For the typical monitor described above I have calculated the gamut of colours available at three luminance levels: 10 cd/m2, 40 cd/m2 and 70 cd/m2. I have plotted these below and coloured bright red the chromaticities that cannot be obtained at that luminance. So, for example, at 10 cd/m2 you can obtain most chromaticities but not the pure blue. The reason for this is the pure blue [0 0 255] would be only 6  cd/m2 – to get 10 cd/m2 you need to add a little red or green and this desaturates the blue.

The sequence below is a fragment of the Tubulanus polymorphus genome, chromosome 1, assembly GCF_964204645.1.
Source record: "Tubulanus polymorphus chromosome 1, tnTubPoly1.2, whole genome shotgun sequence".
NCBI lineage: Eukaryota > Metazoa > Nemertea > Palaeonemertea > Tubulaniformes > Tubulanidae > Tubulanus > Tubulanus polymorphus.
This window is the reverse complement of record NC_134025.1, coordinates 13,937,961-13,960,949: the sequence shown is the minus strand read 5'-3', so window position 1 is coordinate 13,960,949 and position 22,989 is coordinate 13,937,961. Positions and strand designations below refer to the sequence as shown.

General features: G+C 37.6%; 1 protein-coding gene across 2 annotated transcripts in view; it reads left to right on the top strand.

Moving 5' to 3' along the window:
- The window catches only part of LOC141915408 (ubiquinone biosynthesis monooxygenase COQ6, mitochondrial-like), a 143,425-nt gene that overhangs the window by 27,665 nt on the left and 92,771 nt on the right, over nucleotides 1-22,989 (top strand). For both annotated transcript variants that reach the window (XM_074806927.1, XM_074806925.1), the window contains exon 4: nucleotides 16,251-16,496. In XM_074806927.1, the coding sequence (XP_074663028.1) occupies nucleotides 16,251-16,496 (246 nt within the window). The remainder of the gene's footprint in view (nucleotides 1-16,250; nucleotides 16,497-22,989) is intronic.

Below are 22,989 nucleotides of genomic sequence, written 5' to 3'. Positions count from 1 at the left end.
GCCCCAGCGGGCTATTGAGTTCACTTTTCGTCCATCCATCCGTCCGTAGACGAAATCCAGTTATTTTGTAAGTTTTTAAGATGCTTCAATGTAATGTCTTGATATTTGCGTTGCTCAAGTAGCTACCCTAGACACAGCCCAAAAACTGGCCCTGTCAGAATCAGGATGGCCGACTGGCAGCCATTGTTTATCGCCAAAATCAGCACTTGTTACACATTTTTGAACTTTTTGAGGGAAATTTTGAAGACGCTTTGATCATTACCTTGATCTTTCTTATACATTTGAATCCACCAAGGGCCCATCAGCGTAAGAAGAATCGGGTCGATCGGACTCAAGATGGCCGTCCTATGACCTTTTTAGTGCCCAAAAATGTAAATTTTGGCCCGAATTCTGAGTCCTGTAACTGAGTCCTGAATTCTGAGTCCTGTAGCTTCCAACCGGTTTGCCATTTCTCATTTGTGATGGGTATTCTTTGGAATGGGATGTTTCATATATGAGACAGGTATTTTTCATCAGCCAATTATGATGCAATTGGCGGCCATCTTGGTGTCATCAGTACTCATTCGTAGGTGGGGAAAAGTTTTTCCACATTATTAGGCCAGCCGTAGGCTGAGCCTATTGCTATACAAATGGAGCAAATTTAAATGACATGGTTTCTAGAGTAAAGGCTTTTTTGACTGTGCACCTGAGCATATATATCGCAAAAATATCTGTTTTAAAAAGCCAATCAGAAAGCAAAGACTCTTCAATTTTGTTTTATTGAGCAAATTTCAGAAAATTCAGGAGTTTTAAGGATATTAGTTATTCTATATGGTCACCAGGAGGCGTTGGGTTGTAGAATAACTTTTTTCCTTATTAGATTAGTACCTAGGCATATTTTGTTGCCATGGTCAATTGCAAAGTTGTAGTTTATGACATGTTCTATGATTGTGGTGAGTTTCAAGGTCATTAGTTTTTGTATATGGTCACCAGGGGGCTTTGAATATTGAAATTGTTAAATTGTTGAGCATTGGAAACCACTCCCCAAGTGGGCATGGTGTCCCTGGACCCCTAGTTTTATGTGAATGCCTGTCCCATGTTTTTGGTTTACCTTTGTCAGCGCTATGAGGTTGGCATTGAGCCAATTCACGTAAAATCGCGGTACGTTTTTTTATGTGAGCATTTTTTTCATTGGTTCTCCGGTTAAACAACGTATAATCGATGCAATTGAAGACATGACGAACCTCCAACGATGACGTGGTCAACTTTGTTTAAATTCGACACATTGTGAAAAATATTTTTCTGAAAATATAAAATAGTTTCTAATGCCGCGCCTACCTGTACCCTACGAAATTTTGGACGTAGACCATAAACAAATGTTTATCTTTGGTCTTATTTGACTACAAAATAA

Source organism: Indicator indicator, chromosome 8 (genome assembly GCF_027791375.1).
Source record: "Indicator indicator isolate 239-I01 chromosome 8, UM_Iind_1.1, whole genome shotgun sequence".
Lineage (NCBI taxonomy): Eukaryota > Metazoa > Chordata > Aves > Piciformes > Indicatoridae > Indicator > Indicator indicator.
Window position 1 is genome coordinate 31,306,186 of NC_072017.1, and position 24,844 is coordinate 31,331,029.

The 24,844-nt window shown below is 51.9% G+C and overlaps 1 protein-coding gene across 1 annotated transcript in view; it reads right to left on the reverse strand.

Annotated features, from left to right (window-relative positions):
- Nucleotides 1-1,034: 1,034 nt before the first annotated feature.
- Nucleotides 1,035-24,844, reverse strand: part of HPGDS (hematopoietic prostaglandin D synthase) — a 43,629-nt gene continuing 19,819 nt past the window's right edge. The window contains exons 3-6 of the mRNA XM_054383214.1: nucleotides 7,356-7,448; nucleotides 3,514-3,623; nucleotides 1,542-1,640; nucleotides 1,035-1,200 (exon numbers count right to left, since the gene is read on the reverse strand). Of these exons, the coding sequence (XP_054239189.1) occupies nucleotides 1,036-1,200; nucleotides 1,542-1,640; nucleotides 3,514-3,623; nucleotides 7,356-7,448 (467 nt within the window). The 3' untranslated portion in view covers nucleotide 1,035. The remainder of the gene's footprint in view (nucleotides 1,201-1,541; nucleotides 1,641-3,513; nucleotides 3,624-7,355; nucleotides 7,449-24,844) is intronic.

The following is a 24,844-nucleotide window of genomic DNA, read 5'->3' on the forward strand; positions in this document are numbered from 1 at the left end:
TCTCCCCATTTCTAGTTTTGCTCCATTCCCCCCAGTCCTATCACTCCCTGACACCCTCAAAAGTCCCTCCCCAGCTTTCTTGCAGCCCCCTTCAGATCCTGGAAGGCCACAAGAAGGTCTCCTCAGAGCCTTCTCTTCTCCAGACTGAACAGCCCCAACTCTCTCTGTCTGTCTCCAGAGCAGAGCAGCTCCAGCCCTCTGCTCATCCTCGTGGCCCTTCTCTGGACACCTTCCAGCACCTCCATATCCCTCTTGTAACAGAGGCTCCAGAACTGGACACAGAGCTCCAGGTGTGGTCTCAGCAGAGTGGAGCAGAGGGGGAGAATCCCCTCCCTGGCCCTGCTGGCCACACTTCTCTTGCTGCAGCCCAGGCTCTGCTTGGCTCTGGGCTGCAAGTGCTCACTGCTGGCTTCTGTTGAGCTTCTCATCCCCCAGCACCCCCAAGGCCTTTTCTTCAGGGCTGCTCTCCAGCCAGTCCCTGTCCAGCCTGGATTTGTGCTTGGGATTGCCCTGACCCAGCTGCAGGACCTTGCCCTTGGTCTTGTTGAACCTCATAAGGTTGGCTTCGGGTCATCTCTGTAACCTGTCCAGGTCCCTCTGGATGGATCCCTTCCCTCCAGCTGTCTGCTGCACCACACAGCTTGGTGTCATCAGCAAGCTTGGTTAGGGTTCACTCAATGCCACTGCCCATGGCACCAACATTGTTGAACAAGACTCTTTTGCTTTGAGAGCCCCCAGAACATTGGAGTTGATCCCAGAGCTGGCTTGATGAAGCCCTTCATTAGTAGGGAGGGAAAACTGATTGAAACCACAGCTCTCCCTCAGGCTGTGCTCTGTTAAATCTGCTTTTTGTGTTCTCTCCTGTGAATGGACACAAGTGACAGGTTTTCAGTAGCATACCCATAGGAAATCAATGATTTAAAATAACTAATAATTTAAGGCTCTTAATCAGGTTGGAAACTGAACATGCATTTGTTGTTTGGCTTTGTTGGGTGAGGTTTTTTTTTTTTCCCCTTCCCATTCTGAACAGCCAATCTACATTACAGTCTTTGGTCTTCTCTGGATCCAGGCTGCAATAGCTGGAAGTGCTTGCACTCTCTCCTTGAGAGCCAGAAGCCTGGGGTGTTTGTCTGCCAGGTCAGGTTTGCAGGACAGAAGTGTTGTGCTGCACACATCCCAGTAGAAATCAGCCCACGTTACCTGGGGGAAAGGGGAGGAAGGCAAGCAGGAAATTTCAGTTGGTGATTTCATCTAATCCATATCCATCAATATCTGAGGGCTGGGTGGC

At 40 cd/m2 you can obtain a much smaller gamut and at 70 cd/m2 the gamut obtainable is very limited. To get such high luminances on this typical RGB monitor you would need high R and G values and that gives you yellows and yellowish whites.

The point of all this is that gamuts are three dimensional and looking at the gamuts in a 2-D chromaticity diagram can be very misleading.














subtractive mixing – why not RGB?

In a previous post I spoke about the difference between additive and subtractive mixing and why the additive primaries are red, green and blue or RGB for short – http://colourware.wordpress.com/2009/07/13/additive-colour-mixing/